A federal court today ruled in favor of people using file-sharing applications such as Napster and Kazaa, notorious for illegal distribution of music files.

The ruling was a blow to the Recording Industry Association of America, which has been combating users and developers of this software because of its potential to illegally distribute copyrighted material.

In essence, the ruling states that merely making music files available for sharing does not constitute copyright infringement. The case, Atlantic v. Howell, centers on Jeffrey and Pamela Howell, a husband and wife that had Kazaa installed on their system. Mr. Howell asserted that the software itself had sought music files stored on his system and put them into Kazaa’s shared files folder.

Indeed, it was unclear to the court which Howell (if any) had designated the files for sharing. On those grounds the court rejected the RIAA’s position that having such software on a system constitutes infringement. Similar rulings have come down this year in Massachusetts and Connecticut, and last September in California.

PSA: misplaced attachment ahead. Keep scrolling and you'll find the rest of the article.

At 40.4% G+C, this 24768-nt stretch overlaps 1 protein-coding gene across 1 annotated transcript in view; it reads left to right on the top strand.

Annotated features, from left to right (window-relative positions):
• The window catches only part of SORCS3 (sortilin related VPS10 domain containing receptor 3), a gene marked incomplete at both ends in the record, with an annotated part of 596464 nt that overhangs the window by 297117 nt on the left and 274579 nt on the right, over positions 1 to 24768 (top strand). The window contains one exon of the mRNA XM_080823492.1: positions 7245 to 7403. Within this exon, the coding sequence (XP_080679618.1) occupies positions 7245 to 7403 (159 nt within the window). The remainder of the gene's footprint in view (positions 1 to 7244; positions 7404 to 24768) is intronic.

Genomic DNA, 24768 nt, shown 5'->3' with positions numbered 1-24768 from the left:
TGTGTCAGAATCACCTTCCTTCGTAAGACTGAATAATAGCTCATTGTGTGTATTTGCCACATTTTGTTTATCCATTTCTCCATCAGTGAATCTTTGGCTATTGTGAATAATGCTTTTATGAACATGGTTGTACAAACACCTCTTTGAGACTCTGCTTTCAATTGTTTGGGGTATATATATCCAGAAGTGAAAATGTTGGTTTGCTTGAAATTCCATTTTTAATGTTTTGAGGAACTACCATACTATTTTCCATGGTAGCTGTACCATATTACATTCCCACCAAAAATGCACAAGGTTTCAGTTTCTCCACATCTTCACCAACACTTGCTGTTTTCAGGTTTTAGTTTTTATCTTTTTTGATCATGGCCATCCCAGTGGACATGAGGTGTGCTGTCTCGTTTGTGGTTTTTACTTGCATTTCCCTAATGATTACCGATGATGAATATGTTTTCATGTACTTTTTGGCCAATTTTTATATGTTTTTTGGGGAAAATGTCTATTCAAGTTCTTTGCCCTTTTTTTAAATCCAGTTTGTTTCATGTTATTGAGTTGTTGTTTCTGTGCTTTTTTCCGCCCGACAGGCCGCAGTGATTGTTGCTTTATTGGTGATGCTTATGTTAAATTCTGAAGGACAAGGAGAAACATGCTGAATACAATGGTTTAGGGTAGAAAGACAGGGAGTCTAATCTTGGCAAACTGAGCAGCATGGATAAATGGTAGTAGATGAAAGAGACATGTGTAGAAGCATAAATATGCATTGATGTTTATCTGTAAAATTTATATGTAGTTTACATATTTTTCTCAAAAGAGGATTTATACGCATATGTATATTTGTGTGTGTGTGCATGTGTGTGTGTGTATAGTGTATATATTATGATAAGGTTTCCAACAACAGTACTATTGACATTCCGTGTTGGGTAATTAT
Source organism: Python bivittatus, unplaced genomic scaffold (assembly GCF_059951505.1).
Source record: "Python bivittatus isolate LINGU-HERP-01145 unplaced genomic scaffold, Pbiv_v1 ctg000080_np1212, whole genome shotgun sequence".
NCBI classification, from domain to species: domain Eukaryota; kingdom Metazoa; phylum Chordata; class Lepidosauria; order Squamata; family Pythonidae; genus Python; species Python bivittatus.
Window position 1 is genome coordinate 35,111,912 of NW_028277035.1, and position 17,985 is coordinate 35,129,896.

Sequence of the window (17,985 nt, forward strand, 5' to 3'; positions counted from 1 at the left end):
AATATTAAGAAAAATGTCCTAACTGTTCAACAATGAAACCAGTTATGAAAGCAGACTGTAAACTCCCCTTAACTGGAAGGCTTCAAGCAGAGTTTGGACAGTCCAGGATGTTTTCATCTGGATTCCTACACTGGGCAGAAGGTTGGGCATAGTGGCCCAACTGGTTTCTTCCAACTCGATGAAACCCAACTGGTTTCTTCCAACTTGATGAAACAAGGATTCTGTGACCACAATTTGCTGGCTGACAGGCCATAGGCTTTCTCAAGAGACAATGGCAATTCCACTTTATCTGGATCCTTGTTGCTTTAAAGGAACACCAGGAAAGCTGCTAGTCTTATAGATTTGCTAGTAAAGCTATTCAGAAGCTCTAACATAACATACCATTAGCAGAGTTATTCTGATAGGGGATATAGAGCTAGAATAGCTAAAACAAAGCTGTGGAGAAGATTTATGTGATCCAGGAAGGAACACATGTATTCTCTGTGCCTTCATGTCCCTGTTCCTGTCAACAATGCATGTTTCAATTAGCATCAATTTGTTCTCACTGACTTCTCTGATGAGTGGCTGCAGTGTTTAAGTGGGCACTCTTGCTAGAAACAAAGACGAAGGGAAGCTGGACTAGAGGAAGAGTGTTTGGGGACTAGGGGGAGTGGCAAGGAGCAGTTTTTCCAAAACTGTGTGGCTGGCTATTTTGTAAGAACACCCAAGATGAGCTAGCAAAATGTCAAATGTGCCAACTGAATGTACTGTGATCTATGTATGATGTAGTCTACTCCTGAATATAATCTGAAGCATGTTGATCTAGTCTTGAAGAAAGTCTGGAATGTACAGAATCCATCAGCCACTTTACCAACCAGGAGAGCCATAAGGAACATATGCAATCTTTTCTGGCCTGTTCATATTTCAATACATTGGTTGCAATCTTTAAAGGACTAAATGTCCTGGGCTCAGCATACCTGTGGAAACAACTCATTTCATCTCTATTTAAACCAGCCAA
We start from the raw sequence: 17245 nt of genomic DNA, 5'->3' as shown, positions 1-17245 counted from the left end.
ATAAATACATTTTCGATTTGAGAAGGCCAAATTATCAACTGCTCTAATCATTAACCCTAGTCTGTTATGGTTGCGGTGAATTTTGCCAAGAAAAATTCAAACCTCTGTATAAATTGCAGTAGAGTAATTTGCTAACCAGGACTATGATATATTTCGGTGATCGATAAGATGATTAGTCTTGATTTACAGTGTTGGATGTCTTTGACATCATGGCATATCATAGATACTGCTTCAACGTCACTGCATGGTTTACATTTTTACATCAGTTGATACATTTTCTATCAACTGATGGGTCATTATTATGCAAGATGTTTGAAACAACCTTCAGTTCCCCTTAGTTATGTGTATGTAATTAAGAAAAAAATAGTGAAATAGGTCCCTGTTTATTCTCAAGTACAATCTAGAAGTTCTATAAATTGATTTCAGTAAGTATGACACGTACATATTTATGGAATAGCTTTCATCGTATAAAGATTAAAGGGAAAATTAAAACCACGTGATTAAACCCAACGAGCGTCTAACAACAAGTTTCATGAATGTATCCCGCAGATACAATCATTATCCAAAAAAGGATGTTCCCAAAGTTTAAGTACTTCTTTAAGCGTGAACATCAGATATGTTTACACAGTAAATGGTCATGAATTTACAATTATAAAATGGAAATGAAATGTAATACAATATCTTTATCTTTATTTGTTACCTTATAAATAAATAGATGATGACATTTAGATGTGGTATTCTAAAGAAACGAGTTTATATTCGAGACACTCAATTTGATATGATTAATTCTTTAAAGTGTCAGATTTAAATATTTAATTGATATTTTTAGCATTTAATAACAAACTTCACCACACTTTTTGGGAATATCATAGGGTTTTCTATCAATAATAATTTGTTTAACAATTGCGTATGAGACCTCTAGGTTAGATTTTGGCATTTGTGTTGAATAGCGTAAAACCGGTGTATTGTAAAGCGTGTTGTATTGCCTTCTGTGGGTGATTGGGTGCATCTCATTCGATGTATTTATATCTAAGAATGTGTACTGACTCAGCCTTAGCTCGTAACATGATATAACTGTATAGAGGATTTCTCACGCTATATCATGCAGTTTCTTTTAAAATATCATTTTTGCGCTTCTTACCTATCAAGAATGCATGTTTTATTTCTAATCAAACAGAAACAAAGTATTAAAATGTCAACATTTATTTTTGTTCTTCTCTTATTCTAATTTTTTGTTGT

But in Electra v. Barker, a New York court on March 31 ruled that having such files “might” constitute infringement, even if no one has copied the files. The court stated that “an offer to distribute” could be enough to constitute distribution and violation of the copyright holder’s rights. I suppose it could be thought of as akin to “possession with intent to distribute.” Apparently the courts are grappling with differences between the terms “distribution” and “publication.” The issue remains an open question.

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They should have filed suit for the posession of those mp3 files, which (in the absence of the physical media) is a clear sign of illegal activity, rather than the fact that pirate 2 pirate software was installed.

But maybe they also did that (I don't know the details of the case) and this is only a partial ruling.
The software itself is indeed not illegal, its use as a tool for copyright infringement however is.
If you wrote it correctly the case was thrown out only because the person actually responsible for the infringement could not be decided, not because there was no infringement.

Thanks Jwenting- That's how I understand the facts, and what made this story interesting. What constitutes infringement is NOT converting music to MP3 format, for example, but WILLFULLY sharing those MP3s with others. And in this case, it could not be proved that anyone had done it willfully.

khess: good post on tech.blorge.com. I agree totally with your position (and have done my share of repetitive buying on subsequent formats). I'm confident that digital will be it for a while.

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